ex-offenders and the wider community;
* the effects of the current prison policies on mothers keeping
their babies in prison;
* how best to reduce the occurrence of re-offending; and
* how best to ensure women maintain meaningful contact with their
families whilst incarcerated.

In addition to focusing on female offenders, the SWC are asking that the
commission also examines the treatment of female victims and witnesses.

The spokesperson adds: ‘Feedback from members of the SWC has led to a belief that certain offences against women, in particular domestic abuse and rape, have historically been
treated with ‘less rigour’ than other crimes and they would like the review
to examine how to reverse the falling conviction rates for rape; what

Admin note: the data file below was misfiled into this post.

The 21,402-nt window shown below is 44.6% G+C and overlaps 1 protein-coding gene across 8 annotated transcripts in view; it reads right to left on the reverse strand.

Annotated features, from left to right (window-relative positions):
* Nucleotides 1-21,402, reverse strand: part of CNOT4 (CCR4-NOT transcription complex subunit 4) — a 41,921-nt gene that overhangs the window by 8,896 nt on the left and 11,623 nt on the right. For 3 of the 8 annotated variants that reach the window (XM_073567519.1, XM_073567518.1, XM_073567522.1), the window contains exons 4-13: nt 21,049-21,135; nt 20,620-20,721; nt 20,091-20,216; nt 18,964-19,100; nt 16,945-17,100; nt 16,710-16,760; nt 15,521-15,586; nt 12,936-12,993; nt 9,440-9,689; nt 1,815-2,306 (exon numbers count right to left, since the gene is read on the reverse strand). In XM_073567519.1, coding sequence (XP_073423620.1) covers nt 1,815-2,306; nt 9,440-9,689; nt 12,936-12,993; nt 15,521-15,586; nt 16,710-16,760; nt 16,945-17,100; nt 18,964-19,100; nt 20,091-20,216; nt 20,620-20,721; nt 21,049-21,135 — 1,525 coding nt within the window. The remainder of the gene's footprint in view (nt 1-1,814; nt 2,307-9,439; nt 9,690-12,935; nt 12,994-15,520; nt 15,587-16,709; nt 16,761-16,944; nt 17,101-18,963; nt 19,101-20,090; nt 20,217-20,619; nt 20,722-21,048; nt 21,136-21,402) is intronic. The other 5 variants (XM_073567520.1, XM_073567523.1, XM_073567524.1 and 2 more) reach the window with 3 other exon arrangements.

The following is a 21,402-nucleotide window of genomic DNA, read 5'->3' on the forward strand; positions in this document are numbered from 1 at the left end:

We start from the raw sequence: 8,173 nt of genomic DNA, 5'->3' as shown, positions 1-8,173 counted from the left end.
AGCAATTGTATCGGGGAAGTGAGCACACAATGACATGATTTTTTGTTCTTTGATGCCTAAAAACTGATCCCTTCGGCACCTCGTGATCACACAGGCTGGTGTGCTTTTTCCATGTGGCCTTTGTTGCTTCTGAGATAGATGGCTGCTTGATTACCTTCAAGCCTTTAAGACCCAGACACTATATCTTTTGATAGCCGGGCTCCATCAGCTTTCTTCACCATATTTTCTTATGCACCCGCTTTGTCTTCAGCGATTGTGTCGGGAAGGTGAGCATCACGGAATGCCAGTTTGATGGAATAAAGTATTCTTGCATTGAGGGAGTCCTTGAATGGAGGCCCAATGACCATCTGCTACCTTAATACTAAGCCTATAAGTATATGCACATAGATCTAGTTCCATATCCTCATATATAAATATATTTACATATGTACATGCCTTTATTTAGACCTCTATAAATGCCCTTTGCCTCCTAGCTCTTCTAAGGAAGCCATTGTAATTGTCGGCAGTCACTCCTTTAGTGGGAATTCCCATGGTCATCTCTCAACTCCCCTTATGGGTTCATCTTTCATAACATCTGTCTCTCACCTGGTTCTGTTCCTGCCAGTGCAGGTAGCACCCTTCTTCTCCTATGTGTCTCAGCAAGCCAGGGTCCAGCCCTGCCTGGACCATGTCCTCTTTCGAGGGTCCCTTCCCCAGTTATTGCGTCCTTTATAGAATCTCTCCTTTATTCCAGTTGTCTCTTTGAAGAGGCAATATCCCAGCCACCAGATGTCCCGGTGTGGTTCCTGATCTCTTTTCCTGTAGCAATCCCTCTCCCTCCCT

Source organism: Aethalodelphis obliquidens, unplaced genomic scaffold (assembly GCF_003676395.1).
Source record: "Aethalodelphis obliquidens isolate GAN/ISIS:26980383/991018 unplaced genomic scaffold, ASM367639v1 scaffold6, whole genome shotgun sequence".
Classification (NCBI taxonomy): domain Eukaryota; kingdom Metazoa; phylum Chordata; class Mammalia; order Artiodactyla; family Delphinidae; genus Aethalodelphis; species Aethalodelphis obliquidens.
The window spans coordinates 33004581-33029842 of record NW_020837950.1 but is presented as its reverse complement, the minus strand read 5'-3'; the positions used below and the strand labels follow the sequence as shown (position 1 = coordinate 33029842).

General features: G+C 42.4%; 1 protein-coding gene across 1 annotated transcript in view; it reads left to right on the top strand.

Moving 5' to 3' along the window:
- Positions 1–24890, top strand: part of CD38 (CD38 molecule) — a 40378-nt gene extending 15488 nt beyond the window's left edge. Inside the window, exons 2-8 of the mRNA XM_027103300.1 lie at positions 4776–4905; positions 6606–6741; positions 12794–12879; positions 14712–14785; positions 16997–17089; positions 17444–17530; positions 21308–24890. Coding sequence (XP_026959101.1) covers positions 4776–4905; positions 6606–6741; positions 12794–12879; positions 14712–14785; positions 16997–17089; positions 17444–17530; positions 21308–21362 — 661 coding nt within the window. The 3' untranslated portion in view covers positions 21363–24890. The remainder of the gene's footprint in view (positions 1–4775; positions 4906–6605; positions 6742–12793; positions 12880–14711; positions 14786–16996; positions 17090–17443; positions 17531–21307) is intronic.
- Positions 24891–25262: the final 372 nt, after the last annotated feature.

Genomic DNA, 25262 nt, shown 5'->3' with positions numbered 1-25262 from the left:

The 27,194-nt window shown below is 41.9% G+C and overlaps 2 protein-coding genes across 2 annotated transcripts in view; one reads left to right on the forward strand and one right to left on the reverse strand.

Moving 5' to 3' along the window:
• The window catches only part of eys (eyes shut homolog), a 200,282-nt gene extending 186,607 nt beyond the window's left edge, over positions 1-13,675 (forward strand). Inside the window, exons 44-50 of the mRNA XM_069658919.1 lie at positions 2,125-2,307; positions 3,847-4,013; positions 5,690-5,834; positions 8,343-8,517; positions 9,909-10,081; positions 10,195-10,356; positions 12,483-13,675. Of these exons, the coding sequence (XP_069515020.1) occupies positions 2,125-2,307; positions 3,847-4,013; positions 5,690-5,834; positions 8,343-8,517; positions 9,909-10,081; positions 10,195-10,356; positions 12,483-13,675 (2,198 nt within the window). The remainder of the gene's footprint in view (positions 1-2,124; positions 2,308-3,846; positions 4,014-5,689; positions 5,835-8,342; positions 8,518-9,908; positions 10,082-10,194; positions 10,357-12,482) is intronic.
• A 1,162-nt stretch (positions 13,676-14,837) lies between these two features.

policies are needed to deal effectively with domestic abuse; what is women’s
experience of the police, Crown Office and Procurator Fiscal Service and
court system and how well women are kept informed of the process of
investigation and decisions to prosecute.

“Finally, with women accounting for only 20 per cent of police officers, 16 per cent of
sheriffs and currently only two women are of Association of Chief Police
Officers in Scotland (ACPOS) rank in the Scottish Police Service and five
out of 32 judges, the SWC would like the commission to examine whether there
are discriminatory attitudes prevalent in the justice system and how career